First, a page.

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An MBA’s AirBnB For The Disabled

Srin Madipalli (left) and Martyn Sibley, founders of Accomable. Courtesy photo

Srin Madipalli (left) and Martyn Sibley, founders of Accomable. Courtesy photo

Srin Madipalli is a builder. He’s an adventurer. He’s very well-educated and traveled. He also has spinal muscular atrophy and has been in a mechanical wheelchair since birth. But that hasn’t slowed or thwarted his ambitions in the slightest. Quite the contrary, in fact. the Oxford MBA grad has been a corporate lawyer, dived in deep, blue oceans and camped in the South African brush. He’s had his van attacked by baboons and he’s flown miles high over the oceans he’s dived in.

Of course, not all of Madipalli’s life has been a romanticized life of wanderlust. As Madipalli recalled in a column he penned for BBC, his traveling has been met with many frustrations. Once, in Sydney he landed with a smashed up and damaged wheelchair and was stranded for the night waiting for a mechanic to fix it. In Bali, he spent hours on the phone with the manufacturer of his wheelchair’s battery charger because it was broken and he had no idea where to get another before his wheelchair completely died. In Las Vegas, his personal assistant went out for a drink and ended up in a drunken brawl and was detained. Madipalli was left stranded in his hotel room unable to reach a phone to call for help. The list goes on.

“It was a growing frustration,” Madipalli, 30, tells Poets&Quants on a Skype call from his native London. So Madipalli and his friend, Martyn Sibley, who did a lot of the traveling with him and also has spinal muscular atrophy, decided to do something about it. They founded a Accomable, a website for disabled-friendly rental properties around the world. In short, it’s an AirBnB for disabled people.


The idea for Accomable began when Madipalli was bored as a corporate lawyer. He spent nearly five years working up to 15 hours a day in equity and infrastructure funds. And it was about as fun as it sounds. So Madipalli took a six-month vacation to travel the world. “Each time I traveled it was the same thing,” Madipalli recalls. “I can’t find a place that’s accessible, I can’t find pictures of the place. I can’t find any information.”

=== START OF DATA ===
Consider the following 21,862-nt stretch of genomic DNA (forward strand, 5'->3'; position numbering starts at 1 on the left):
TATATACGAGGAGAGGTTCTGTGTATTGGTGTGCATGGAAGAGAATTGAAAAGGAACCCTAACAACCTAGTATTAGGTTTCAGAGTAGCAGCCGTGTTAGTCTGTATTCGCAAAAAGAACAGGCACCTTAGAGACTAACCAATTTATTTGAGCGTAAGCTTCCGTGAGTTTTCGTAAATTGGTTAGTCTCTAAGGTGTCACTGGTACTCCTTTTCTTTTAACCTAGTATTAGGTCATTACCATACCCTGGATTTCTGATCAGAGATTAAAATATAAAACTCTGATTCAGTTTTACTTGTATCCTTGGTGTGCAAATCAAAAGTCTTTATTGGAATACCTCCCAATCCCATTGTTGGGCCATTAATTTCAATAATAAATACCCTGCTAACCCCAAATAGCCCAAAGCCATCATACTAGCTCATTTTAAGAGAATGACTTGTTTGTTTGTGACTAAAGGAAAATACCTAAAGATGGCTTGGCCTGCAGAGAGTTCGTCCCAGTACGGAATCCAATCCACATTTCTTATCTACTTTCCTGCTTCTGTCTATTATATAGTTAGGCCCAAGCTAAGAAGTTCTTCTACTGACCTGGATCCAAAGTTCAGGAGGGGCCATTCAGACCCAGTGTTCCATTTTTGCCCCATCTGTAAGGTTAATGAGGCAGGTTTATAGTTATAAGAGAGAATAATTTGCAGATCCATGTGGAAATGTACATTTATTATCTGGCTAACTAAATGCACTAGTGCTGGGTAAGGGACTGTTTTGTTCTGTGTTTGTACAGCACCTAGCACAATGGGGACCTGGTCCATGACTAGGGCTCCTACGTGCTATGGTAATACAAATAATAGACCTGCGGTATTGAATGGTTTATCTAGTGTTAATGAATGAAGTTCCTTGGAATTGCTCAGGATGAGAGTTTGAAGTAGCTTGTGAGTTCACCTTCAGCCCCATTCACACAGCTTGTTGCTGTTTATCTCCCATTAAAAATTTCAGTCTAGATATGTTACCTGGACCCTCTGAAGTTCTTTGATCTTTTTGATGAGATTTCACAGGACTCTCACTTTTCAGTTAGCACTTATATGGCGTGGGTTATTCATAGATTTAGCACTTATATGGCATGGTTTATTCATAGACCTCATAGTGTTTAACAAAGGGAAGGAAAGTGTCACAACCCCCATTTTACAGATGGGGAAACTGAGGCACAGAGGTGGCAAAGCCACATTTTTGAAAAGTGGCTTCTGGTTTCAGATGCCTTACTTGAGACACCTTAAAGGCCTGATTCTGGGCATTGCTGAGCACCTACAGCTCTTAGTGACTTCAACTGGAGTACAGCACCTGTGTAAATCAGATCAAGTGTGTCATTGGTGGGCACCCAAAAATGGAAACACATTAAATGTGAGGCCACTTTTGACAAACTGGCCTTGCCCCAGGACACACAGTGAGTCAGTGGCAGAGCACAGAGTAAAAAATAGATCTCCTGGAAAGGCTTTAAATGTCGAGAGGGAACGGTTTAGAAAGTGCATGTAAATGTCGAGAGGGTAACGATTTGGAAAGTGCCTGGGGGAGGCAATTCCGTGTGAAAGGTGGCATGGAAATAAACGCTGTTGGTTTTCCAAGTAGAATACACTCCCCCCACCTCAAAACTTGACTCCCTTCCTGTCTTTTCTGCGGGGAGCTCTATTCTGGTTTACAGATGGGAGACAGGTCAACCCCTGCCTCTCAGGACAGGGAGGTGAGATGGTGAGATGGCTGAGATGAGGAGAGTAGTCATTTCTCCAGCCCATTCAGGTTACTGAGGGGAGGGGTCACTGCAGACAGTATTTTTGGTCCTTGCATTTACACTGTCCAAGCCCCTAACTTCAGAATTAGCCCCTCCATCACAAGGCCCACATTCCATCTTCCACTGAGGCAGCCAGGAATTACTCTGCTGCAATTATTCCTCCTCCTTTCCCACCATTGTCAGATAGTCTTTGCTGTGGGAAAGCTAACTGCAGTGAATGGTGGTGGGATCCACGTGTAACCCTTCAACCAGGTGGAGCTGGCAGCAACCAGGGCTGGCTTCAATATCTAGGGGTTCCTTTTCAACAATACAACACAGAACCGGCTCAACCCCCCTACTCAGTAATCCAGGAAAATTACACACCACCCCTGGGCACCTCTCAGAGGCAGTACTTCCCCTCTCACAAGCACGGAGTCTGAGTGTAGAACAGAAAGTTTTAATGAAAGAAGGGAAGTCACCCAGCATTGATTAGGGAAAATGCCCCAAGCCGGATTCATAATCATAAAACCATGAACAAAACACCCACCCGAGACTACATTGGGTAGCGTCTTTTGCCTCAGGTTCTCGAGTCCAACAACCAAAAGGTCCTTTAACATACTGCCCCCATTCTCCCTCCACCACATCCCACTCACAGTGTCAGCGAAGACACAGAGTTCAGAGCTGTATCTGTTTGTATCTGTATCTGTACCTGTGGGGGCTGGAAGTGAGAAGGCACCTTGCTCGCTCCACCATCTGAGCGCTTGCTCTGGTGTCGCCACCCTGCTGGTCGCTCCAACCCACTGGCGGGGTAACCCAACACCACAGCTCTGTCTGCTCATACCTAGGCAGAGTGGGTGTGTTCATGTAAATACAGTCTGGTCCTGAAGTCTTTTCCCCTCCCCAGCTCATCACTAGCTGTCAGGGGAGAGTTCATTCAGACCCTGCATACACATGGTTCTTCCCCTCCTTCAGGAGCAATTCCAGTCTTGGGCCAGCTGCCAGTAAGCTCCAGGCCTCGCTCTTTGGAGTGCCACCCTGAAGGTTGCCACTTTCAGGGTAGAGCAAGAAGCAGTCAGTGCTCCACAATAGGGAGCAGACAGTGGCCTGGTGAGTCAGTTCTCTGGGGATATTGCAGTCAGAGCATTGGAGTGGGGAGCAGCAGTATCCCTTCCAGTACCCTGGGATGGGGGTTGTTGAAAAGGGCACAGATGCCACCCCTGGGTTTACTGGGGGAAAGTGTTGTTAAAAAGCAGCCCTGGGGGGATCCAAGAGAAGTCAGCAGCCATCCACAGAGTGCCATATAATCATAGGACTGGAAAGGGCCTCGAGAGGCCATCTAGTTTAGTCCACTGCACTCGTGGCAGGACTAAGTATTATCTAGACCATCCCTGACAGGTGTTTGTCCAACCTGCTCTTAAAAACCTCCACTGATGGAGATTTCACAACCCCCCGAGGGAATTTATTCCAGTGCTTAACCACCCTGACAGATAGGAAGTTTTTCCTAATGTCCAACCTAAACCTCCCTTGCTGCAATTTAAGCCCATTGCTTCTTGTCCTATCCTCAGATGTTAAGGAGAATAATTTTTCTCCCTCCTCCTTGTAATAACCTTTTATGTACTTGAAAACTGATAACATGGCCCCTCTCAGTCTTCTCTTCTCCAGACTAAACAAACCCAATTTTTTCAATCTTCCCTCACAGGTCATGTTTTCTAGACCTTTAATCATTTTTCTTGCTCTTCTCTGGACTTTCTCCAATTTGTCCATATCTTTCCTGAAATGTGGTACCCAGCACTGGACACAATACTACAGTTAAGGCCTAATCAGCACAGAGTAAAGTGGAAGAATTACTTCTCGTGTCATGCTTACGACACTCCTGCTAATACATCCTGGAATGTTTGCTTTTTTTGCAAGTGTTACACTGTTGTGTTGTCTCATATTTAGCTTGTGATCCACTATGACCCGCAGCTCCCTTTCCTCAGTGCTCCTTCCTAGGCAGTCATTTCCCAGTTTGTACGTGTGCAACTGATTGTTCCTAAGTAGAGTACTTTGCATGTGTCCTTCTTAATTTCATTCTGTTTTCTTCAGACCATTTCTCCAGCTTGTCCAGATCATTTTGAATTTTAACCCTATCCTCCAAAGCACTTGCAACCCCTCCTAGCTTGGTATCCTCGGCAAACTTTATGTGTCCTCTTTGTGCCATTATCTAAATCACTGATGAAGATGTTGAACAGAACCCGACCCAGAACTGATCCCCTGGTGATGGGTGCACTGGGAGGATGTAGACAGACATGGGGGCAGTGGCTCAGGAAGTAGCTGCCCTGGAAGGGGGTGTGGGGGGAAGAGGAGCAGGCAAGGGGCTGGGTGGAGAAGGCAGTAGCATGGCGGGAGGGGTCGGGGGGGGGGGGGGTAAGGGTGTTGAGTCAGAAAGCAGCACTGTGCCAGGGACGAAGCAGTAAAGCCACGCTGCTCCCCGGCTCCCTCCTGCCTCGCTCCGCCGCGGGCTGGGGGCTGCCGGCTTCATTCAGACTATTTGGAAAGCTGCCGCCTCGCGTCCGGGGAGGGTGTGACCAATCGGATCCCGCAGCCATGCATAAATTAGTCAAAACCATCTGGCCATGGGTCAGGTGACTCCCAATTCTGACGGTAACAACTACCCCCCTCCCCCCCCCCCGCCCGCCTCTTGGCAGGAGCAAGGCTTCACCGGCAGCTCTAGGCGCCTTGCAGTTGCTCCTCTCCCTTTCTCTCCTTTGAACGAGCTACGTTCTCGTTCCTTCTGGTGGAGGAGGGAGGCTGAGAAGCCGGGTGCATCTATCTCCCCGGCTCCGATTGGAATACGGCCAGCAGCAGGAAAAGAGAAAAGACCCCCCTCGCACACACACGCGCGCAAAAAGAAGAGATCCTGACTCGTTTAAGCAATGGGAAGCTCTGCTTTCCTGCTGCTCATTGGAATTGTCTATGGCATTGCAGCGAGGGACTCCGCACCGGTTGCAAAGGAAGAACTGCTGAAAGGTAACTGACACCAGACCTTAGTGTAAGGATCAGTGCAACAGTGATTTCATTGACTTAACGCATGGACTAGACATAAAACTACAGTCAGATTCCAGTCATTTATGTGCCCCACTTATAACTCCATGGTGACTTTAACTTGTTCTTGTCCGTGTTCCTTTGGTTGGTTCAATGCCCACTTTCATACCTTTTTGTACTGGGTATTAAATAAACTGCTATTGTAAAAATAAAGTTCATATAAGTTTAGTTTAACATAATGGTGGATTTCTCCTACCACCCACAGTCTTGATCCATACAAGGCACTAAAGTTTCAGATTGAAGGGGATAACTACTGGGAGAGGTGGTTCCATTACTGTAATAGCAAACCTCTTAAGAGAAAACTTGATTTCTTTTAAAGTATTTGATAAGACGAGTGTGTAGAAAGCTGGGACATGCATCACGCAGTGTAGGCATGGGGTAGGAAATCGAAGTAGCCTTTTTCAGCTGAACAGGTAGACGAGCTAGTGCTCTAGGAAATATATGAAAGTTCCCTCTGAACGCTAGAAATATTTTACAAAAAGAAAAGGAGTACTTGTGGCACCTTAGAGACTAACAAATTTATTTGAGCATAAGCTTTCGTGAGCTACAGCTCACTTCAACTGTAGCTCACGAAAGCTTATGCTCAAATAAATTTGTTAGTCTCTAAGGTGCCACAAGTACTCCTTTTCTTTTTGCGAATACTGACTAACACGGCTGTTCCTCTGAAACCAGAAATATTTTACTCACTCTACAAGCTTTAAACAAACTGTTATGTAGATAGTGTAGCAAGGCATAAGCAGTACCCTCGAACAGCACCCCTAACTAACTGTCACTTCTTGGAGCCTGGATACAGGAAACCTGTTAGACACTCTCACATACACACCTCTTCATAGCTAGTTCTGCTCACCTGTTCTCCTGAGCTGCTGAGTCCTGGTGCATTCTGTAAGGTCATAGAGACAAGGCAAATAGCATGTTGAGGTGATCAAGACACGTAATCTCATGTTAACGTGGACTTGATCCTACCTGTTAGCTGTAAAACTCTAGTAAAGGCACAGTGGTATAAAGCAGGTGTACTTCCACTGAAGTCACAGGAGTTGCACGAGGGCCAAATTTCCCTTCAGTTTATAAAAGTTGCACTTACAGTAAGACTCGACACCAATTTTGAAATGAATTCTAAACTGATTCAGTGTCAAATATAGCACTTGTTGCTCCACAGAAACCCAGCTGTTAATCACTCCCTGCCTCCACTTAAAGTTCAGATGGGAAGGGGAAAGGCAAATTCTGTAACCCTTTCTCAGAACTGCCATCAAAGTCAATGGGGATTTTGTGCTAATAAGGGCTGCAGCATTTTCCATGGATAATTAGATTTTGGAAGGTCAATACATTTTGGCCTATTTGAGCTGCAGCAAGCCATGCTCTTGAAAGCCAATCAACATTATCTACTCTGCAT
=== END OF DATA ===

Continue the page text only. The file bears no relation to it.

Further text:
Nevertheless, the duo pressed on. They also created a blog and online magazine called Disability Horizons to serve as a news source and community for the disabled community. They soon learned they were certainly not alone in the desire to travel and adventure. They also learned other wheelchair-bound individuals experienced similar frustrations with rental properties.

“There are people who do want to get out there and travel more but they just haven’t had the opportunity or the services to do that,” asserts Madipalli.


The frustration swelled so much, Madipalli quit his job as a corporate lawyer to attend business school. The London native enrolled in the full-time MBA program at the University of Oxford’s Said Business School in 2012 and immediately began tapping into the social entrepreneurship-focused areas the Said Business School is infamous for.

The focus on social entrepreneurship is something that’s “reiterated at the business school,” says Madipalli. “You’re working on problems that are really going to have an impact on people’s lives,” he continues, recalling his B-school projects.

Madipalli used courses such as entrepreneurial finance, entrepreneurial project and designed thinking, which he says taught him how to understand user needs and how to empathize with users. He also worked on other ventures in the Oxford Launchpad and was one of the founding committee members of the Oxford Seed Fund, a student-run fund to invest in alumni and student early stage ventures.

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